Taxes for prop traders

Discussion in 'Taxes and Accounting' started by kcgoogler, Mar 7, 2012.

  1. I am reading up a few threads but thought would start a thread to get people talking.

    So from what i can tell, for a prop trader who gets a K-1, taxes are pretty straight forward. Its all ordinary income. So taxes are kind of straight forward. Any comments?

    If you have losses in other retail accounts you can deduct $3000 for the current year and carry over the rest; but if you have chosen MTM and trader status you can write off more if you have.

    As for profits, its all ordinary income. I think its a good thing in certain cases; for example if you are in a lower tax bracket instead of paying short term capital taxes rate (say around 35%), you are paying your lower ordinary taxes rate (say around 15-20%).

    Also very frequently i read threads on complex tax matters and it ends with - get in touch with a good tax attorney. How do you find good ones for prop traders without breaking the bank..

  2. I've been doing this for 8 years under every various methodology (retail, institutional, sole proprietor, prop).
    A "great" start would be to buy the book by Robert Green "The Tax Guide for Traders". Then go to his website and also read his blogs over the last few years posted on the website. This should give you about 95% of what you need.
    There is an election described in the book that you may be interested in taking if you have trading losses this year so far. The forms must be absolutely, positively filed correctly by April 15, 2012, followed up some other tax forms. I strongly suggest you "do not" do these forms yourself, and do not wait to the last minute.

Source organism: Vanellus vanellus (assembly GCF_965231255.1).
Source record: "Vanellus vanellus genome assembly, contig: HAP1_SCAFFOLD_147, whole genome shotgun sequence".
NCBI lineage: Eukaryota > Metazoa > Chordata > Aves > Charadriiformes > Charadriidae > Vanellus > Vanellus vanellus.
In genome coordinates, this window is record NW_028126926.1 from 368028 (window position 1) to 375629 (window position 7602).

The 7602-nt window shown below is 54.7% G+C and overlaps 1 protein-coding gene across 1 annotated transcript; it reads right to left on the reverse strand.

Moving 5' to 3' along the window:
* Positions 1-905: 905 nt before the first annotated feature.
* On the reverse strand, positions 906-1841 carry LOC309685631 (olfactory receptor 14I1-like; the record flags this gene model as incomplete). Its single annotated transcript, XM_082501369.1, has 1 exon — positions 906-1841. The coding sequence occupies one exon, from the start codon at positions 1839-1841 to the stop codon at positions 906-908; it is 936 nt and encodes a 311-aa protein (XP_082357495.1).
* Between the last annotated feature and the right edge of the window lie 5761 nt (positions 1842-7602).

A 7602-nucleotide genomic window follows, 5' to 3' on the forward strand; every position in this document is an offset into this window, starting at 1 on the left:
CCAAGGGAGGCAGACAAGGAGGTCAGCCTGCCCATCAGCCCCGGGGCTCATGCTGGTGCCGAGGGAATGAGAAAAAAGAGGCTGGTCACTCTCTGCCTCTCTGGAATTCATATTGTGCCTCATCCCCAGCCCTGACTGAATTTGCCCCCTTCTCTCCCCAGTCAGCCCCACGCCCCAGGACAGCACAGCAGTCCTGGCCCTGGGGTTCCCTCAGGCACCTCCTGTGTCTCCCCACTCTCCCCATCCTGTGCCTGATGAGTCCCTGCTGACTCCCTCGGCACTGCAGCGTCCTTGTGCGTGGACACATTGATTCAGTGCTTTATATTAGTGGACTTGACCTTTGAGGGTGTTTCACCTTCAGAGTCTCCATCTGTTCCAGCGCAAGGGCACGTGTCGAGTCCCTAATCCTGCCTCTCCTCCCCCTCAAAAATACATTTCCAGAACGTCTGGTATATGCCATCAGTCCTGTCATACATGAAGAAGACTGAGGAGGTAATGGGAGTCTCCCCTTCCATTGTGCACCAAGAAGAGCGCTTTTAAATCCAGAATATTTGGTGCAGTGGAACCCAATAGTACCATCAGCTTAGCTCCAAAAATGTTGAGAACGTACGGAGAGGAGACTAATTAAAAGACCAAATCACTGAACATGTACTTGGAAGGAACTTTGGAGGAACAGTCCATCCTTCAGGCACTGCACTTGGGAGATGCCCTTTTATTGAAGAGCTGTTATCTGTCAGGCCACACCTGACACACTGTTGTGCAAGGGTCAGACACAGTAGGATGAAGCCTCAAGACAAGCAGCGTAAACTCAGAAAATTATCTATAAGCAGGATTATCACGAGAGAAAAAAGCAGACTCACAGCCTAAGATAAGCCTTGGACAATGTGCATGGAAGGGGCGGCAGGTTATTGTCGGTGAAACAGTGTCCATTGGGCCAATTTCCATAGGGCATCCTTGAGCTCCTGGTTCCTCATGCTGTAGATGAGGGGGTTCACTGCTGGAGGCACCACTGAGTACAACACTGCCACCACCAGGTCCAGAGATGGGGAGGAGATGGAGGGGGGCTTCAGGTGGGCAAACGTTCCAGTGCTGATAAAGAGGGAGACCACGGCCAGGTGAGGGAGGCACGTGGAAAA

Kindest Regards and Good Luck
  3. I think I endorsed that book on the back cover, not sure, LOL.

    A lot of "stuff" for retail, the prop part is pretty straight forward. MTM based on earnings, exempt from FICA.


  4. Thanks for all the responses folks. And no flashgordon; i luckyly dont have losses for last year :). I recently started trading prop and was just looking for advise or what others do.

    So i assume most other just go to a tax attorney. How do you find good ones; i once went to a tax attorney (H&R block guy) and he had no clue. I had to explain how i can sell without buying first :).

    So FlashGordon, what do you do personally today? Just let your tax attorney do the filing? How much does it cost roughly if you dont mind giving the numbers..


  5. PM me and I'll give you one of the best. He's in Chicago, been doing our taxes for years.

  6. Like Don said, prop trading is pretty straight forward without all the IRS filing requirements "only if" you are a "member" of the prop firm (receiving a K-1),

    If your arrangement is otherwise, heed the warnings in the book I recommended, and you need an accountant who knows day trading. Most accountants "think" they can figure it all out. You want someone who has done this dozens of times (correctly...I'm not kidding here) before.

    Green Tax can do it or Don can probably recommend a few.

  7. just for curiosity

    What is the tax rate for trader in US?
  8. Disclaimer: I am a trader. I am neither an accountant, lawyer, or publisher.
    And, I'm not going to be able to give you a very complete answer here.
    If you mean personal income tax rate, the answer is not very simple.
    It could all blend in with your entire income stream. If you qualify as a retail day trader under the very strict IRS requirements it can be entirely tax exempt.
    The cheapest money you will spend will be buy a new or used copy of the book I mentioned earlier "or one that is similar", and consult a competent accountant like Robert Green who understands day trading or IM Don Bright for some names, as I really don't want to be put in a position to recommend or endorse anything more specific.

    Kindest Regards
  9. Thanks everyone for the nice mention.

    I just added lots of new content on prop trading firms in Green's 2012 Trader Tax Guide. See a summary in our free Trader Tax Center. We cover many of the tax issues that come up these days.

    You are all welcome if you need tax prep help, too.
    #10     Mar 8, 2012